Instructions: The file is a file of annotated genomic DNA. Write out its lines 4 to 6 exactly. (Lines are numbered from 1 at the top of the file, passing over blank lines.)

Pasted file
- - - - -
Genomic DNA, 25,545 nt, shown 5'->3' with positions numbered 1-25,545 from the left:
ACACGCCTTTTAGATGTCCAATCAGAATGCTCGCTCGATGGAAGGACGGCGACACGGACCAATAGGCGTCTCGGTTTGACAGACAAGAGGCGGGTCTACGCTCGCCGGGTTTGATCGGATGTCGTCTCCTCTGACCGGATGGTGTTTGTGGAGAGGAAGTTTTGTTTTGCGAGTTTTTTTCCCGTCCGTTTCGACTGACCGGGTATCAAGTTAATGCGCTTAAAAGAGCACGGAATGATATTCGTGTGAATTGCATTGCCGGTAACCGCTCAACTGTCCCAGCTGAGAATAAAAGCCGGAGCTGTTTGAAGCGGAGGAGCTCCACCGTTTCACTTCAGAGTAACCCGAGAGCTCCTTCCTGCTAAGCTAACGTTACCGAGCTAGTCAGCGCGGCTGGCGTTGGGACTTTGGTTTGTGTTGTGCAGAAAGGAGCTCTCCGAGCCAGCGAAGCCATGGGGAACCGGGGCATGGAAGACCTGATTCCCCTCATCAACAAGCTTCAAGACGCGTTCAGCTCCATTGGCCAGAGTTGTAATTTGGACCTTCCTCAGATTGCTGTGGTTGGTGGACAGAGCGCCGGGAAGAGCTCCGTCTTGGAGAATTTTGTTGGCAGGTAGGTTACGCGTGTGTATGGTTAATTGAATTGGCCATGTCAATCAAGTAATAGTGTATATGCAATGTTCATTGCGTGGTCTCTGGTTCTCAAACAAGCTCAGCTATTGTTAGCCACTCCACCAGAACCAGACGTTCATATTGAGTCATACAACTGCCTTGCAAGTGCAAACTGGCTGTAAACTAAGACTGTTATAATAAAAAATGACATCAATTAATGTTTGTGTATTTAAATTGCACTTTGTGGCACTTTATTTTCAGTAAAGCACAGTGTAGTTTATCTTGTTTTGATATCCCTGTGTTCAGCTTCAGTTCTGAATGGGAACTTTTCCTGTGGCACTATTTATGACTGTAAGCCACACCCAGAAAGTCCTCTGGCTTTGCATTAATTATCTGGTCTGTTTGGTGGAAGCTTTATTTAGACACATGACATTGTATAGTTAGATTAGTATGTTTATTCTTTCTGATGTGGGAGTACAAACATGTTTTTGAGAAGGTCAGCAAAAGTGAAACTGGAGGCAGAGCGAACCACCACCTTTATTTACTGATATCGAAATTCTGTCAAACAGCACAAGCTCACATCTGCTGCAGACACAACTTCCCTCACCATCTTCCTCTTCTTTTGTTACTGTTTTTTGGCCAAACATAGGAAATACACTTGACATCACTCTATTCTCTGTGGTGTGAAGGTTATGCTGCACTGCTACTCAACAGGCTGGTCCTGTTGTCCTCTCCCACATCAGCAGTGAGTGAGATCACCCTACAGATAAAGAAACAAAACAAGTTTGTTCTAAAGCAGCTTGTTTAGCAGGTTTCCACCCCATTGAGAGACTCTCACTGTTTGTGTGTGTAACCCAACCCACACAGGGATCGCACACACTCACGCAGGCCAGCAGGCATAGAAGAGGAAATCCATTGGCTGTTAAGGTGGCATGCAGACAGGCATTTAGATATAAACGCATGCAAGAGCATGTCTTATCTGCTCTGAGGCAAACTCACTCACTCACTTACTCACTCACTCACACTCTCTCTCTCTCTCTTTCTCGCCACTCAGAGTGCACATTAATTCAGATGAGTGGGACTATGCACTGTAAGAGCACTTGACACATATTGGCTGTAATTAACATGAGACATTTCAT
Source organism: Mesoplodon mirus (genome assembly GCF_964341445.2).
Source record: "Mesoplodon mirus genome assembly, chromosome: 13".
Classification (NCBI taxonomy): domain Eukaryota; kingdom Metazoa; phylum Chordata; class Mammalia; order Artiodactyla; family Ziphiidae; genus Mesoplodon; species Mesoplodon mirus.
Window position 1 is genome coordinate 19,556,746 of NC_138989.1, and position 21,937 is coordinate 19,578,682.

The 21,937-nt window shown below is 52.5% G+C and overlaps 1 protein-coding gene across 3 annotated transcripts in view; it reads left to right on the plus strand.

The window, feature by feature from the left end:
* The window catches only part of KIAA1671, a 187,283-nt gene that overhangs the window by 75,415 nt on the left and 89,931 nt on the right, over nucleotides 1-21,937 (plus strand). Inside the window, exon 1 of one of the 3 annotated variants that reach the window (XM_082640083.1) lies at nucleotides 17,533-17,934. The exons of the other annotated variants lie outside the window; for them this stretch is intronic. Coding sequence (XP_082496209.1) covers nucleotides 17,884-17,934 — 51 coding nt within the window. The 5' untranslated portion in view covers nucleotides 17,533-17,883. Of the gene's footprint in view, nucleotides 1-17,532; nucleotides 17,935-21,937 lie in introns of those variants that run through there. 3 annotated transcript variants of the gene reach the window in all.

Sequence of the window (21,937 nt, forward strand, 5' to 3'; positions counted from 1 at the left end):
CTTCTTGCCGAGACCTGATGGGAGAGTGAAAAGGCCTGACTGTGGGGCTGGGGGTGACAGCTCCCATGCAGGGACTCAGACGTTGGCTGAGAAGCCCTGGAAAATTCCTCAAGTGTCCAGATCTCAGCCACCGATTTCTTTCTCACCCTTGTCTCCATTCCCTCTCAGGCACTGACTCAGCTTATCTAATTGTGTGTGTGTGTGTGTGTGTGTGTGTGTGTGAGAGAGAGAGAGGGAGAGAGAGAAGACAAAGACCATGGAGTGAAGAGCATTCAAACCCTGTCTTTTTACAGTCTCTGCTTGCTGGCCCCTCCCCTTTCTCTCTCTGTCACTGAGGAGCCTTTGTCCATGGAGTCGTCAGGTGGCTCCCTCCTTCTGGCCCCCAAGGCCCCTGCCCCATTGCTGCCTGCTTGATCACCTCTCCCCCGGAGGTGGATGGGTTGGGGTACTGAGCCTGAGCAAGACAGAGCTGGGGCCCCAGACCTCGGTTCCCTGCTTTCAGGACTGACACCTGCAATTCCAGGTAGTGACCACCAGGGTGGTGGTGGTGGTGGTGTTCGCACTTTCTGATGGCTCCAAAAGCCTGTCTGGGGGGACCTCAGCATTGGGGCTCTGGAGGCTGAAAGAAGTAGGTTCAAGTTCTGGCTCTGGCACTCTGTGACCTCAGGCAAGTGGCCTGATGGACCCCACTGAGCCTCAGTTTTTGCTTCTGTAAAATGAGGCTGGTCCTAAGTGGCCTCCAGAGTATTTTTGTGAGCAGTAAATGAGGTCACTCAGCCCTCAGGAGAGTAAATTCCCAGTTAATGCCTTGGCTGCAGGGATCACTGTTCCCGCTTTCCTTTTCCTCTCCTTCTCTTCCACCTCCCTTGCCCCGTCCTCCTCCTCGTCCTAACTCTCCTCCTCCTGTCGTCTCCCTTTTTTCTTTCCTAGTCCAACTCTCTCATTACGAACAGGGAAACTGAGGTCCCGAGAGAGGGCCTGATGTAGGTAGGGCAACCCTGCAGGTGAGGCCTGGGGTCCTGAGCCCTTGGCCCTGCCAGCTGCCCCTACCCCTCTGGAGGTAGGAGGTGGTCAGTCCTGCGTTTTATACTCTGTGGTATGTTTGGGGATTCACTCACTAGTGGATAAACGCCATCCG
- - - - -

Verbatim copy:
Source record: "Mesoplodon mirus genome assembly, chromosome: 13".
Classification (NCBI taxonomy): domain Eukaryota; kingdom Metazoa; phylum Chordata; class Mammalia; order Artiodactyla; family Ziphiidae; genus Mesoplodon; species Mesoplodon mirus.
Window position 1 is genome coordinate 19,556,746 of NC_138989.1, and position 21,937 is coordinate 19,578,682.